“Nobody counts the number of ads you run; they just remember the impression you make”
– William Bernbach, founder, DDB Advertising Agency (for you Mad Men fans, Sterling Cooper’s main competitor)
If this is true, Mr. Bernbach, then why is it that every 3rd video I click on YouTube forces me to watch an advertisement? Why is it that, as I scroll through my Instagram feed, I see a video for a VISA card I have no intention of acquiring? How about when I click a link on espn.com, instead of the article, I get an autoplay advertisement for the latest iteration of “Paranormal Activity”?
The answer is unfortunate for those of us who appreciate high-impact, creative marketing:
In-experience advertising in it’s current state is broken. In fact, it is counterintuitive. Advertisers have failed us – instead of coming up with creative ways to capture our attention and inspire action, they have chosen to force us to consume their messaging, at the expense of our time and more importantly, our trust.
Ultimately, the goal of any advertiser is to inspire action – their ads should motivate consumers to read about, talk about, and ideally buy, their product or service. Advertisers continue to stretch their imagination when trying to structure the timing and location of their messaging for the highest possible impact. As an example, this is precisely why SuperBowl ads come at a premium. Presumably, consumers are tuning in with the intention of being sold to. It’s why the “ad inserts” in your local paper contain 3x the content during “Black Friday” week. It’s a no brainer – consumers are in their most impressionable state of mind during these times, so naturally, advertisers are there to pounce. Consumers say “sell to me during these times” and advertisers respond in kind.
However, in recent years, we have changed the way we consume information, which has resulted in a very challenging position for advertisers. The pace of this change is accelerating at an amazing rate. Consumers are spending less time in front of their TV’s, and more time on their iPads. Less time reading Home & Garden, and more time reading their customized Home & Garden page on Flipboard. Content is instantly accessible from a variety of sources, and those sources are growing every day, making it increasingly challenging for companies to ensure their advertising dollars are being maximized.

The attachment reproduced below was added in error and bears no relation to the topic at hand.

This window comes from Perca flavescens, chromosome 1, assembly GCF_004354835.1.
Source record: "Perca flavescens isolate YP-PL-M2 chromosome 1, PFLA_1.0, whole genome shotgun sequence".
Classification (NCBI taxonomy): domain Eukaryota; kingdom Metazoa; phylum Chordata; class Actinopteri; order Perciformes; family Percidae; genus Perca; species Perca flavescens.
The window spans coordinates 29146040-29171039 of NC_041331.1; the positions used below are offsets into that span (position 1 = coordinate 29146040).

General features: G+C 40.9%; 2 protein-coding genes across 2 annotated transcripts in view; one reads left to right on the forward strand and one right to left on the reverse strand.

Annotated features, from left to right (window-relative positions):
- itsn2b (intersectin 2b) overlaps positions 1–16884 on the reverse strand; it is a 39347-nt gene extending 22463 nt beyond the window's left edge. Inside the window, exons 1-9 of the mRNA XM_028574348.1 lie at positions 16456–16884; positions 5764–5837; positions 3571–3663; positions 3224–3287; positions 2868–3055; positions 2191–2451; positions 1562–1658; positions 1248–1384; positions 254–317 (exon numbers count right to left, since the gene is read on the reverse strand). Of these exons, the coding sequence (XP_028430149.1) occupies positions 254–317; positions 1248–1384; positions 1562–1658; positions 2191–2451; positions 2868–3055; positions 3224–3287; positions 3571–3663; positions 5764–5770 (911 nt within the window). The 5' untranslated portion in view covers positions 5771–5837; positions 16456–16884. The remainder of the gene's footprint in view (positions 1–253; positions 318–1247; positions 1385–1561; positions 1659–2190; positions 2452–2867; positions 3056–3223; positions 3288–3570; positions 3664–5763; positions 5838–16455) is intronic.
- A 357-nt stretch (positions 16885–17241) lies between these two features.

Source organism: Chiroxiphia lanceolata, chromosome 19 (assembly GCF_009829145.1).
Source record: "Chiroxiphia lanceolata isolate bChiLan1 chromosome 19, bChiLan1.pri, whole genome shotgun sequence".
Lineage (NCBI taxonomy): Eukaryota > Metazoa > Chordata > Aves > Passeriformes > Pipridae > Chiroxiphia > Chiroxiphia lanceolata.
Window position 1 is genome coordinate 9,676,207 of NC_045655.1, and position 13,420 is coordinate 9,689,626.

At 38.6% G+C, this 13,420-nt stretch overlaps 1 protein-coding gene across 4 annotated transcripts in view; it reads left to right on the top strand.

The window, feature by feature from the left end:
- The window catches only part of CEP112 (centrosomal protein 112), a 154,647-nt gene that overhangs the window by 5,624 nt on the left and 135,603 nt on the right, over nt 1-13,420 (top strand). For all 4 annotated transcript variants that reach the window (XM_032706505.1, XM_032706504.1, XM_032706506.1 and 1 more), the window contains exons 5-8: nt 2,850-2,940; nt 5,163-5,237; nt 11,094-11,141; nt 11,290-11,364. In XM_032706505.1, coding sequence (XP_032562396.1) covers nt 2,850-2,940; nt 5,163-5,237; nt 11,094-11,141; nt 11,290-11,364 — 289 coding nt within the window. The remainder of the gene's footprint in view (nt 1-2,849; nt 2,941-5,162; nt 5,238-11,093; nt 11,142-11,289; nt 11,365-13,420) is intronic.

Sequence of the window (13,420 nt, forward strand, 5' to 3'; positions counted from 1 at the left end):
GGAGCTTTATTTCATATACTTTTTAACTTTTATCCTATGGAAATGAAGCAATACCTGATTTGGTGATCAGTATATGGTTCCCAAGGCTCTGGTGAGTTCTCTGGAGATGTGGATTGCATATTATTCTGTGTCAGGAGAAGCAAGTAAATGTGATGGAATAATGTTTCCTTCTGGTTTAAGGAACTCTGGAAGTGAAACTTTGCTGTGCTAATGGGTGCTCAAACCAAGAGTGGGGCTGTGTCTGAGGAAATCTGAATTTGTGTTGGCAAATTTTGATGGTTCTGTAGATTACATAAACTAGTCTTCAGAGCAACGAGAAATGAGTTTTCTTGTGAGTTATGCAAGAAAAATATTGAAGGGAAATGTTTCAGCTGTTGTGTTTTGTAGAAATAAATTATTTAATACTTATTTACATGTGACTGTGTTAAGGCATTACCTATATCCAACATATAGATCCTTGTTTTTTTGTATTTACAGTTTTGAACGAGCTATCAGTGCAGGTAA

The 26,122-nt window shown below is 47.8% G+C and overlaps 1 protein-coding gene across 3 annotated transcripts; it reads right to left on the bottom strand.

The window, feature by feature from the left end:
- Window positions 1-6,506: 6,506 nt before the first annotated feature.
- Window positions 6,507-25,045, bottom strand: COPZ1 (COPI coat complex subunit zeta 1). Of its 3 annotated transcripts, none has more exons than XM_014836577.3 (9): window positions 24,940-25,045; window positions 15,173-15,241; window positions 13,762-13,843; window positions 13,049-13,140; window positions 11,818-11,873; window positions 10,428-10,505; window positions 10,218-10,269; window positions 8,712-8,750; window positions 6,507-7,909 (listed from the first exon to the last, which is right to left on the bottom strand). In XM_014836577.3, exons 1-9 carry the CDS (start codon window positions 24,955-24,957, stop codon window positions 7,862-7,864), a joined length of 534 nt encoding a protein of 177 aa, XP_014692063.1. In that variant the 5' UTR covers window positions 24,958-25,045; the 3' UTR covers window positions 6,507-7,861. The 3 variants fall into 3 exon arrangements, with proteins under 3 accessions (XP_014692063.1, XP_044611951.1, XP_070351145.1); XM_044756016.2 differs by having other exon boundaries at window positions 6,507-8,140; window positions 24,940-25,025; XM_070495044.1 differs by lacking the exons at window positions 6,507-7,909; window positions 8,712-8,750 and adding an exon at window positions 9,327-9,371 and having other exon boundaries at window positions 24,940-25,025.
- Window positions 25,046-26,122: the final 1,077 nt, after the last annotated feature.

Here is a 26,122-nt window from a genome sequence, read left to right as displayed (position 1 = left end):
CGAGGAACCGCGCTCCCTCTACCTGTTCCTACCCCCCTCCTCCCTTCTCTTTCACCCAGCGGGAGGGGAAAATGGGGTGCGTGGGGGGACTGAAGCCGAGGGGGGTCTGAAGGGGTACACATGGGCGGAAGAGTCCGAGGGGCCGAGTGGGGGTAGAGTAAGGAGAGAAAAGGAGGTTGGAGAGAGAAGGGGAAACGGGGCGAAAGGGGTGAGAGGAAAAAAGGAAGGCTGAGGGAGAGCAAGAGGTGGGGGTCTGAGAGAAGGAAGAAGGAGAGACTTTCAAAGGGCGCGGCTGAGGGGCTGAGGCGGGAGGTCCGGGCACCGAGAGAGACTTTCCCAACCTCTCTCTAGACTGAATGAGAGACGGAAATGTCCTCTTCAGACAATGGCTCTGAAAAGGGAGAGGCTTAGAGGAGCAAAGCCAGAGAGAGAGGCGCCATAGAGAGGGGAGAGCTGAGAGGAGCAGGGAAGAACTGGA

So what’s a Marketing team to do? As with any other form of industry disruption…the answer is to panic. To bombard us in our most “vulnerable” state. The in-experience advertisement is a modern day version of the 7PM “do you want to sign up for the Washington Times?” phone call that comes right as you sit down to dinner with your family. We’re better than this, folks.
If you wish to increase the effectiveness of your marketing/advertising spend, the first thing you should do is determine how and when you will reach your target audience during a time they are most receptive to your messaging. Take a tip from one of the best “experience” companies in the world – we were brainstorming this week around this very topic, and the theme for our direction centers around one statement:
“Our outreach should be immersive – not intrusive”
The next time you think about disrupting a user or customers’ experience to force them to listen to your pitch, ask yourself one question. “If I was the user, and all I wanted to do was access this content and <company x> was blocking me from doing so instantly…would I be more or less likely to utilize their service or buy their product?”
Consumers trust us to not waste their time or money – who wants to create or enhance their relationship with a brand that devalues either one of those assets regularly? The least lucrative of all demographics – no one.